Researchers have used an artificial intelligence (AI) model to redesign a crucial protein involved in the delivery of gene therapy, a technique that employs genes to treat, prevent or cure diseases.
The research, published in the journal Nature Machine Intelligence, optimised proteins to mitigate immune responses, thereby improving the efficacy of gene therapy and reducing side effects.
"Gene therapy holds immense promise, but the body's pre-existing immune response to viral vectors greatly hampers its success," said Michael Garton, an assistant professor at the University of Toronto, Canada.
"Our research zeroes in on hexons, a fundamental protein in adenovirus vectors, whichbut for the immune problemhold huge potential for gene therapy," Garton said.
Immune responses triggered by certain antibodies pose a significant obstacle in getting these vehicles to the right target which can result in reduced efficacy and severe adverse effects, the researchers said.
To overcome this shortcoming, Garton's lab used AI to custom-design variants of hexons that are distinct from natural sequences.
"We want to design something that is distant from all human variants and is, by extension, unrecognisable by the immune system," said Ph.D. candidate Suyue Lyu, who is lead author of the study.
Traditional methods of designing new proteins often involve extensive trial and error as well as mounting costs.
By using an AI-based approach for protein design, researchers can achieve a higher degree of variation, reduce costs and quickly generate simulation scenarios before homing in on a specific subset of targets for experimental testing.
While numerous protein-designing frameworks exist, it can be challenging for researchers to properly design new variants because of the lack of natural sequences available and hexons' relatively large sizeconsisting, on average, of 983 amino acids.
The team developed a different AI framework, dubbed ProteinVAE, that can be trained to learn the characteristics of a long protein using limited data.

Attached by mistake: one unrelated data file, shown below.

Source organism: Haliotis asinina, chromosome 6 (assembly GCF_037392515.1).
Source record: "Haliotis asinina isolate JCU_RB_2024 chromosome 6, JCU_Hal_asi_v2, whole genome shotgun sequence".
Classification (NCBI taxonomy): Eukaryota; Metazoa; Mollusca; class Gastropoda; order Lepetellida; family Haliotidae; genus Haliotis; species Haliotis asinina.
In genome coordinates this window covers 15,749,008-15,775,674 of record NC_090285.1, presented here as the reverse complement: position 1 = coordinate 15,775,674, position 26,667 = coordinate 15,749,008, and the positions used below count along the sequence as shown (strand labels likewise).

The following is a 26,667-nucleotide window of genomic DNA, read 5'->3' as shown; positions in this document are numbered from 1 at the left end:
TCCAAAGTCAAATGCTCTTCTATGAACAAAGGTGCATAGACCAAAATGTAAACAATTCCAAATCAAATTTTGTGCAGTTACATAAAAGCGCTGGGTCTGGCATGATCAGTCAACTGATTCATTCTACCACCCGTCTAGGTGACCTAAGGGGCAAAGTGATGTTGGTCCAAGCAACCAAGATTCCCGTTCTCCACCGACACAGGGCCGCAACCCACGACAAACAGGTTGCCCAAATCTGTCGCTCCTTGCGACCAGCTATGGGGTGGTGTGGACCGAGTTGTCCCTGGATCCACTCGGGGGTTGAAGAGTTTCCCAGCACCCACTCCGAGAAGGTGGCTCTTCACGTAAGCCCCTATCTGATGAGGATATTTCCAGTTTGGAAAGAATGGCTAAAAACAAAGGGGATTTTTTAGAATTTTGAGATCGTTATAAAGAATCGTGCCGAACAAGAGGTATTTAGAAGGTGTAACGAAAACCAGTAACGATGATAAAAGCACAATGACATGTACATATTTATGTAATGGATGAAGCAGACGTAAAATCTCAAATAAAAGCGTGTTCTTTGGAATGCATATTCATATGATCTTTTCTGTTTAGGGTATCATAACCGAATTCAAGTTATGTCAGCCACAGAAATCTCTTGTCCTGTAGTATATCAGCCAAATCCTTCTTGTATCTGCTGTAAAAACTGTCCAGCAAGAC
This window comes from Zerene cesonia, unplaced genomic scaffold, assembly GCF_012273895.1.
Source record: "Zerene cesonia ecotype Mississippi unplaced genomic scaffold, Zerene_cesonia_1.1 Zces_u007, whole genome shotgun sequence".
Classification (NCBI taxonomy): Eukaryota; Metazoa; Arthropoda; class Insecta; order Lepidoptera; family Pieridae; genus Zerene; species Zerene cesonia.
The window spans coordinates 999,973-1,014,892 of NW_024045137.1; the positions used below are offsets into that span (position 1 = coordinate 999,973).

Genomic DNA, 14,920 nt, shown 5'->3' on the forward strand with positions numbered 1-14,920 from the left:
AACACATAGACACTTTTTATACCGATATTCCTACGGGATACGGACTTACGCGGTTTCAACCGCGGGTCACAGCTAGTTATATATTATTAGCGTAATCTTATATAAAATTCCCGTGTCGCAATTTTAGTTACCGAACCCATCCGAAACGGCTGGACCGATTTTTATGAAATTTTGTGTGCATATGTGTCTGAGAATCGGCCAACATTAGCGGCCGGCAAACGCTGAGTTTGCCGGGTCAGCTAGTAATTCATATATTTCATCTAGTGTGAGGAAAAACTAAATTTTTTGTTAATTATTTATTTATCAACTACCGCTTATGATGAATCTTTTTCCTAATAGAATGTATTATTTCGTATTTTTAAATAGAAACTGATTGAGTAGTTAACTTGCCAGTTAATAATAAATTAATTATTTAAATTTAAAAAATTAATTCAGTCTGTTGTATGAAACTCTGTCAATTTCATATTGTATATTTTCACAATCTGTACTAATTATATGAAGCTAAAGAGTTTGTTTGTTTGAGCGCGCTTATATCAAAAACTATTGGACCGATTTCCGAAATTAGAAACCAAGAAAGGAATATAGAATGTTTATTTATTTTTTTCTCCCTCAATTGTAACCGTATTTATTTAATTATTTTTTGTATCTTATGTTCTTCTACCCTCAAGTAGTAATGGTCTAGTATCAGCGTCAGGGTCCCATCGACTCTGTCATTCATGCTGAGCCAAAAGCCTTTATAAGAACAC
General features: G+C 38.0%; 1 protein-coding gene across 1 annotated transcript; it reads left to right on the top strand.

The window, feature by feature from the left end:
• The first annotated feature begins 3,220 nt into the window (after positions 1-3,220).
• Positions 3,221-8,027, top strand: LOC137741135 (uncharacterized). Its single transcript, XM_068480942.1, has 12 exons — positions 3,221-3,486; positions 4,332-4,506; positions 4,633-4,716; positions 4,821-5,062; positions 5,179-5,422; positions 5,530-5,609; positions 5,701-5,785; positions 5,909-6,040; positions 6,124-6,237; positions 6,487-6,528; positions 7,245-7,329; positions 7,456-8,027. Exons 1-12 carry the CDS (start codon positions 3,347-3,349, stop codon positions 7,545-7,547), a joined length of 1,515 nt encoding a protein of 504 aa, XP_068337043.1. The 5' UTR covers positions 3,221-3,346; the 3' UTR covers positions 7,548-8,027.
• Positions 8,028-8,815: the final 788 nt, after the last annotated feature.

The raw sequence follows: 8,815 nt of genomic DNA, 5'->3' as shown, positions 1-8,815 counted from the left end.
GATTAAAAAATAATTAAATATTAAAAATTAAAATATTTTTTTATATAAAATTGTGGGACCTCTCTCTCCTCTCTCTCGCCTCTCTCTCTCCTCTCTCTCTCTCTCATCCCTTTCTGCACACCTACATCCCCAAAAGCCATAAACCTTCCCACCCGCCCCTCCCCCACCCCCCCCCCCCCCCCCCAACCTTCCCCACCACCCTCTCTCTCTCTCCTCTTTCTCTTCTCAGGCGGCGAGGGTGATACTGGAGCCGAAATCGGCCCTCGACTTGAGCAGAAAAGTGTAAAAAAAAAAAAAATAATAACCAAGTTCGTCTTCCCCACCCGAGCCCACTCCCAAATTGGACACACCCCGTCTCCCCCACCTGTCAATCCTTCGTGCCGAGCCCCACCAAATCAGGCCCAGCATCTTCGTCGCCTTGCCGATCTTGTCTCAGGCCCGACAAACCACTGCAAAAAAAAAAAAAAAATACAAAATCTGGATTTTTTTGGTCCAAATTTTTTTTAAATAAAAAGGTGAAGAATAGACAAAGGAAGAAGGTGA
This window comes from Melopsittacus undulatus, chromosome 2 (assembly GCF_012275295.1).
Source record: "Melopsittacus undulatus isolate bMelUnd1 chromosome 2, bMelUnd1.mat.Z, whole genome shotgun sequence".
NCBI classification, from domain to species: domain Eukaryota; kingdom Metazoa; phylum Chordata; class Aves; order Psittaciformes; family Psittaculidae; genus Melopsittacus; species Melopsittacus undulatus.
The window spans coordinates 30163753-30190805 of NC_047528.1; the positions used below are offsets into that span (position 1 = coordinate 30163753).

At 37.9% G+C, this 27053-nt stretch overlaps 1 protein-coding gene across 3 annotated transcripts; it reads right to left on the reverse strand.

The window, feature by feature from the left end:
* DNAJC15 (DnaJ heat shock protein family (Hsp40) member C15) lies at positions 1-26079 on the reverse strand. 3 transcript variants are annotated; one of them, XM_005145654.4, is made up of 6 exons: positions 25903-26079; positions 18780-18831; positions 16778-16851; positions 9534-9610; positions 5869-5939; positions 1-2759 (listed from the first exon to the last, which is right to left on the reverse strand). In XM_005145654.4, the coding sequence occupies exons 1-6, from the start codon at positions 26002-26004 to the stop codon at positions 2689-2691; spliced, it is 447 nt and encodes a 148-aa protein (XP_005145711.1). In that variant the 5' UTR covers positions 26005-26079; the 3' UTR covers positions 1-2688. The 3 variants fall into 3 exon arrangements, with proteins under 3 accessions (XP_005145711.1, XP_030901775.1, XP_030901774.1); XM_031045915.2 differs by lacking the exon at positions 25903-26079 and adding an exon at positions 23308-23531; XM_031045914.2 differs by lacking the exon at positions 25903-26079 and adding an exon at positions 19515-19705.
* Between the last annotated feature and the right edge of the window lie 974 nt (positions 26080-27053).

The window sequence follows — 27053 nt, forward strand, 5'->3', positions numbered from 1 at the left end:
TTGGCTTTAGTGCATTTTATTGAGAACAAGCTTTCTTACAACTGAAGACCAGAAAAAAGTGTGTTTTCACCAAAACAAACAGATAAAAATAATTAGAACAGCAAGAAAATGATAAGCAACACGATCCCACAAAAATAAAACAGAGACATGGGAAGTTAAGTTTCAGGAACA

Despite its compact design, ProteinVAE exhibits a generative capability comparable to larger available models, the researchers said.
"Our model takes advantage of pre-trained protein language models for efficient learning on small datasets. We also incorporated many tailored engineering approaches to make the model suitable for generating long proteins," said Lyu.
"Unlike other, considerably larger models that demand high computational resources to design a long protein, ProteinVAE supports fast training and inference on any standard GPUs. This feature could make the model more friendly for other academic labs," the researcher said.
The researchers noted that the AI model, validated through molecular simulation, demonstrates the ability to change a significant percentage of the protein's surface, potentially evading immune responses.
Garton believes the AI-model can be utilized beyond gene therapy protein design and could likely be expanded to support protein design in other disease cases as well.
"This work indicates that we are potentially able to design new subspecies and even species of biological entities using generative AI and these entities have therapeutic value that can be used in novel medical treatments," Garton added.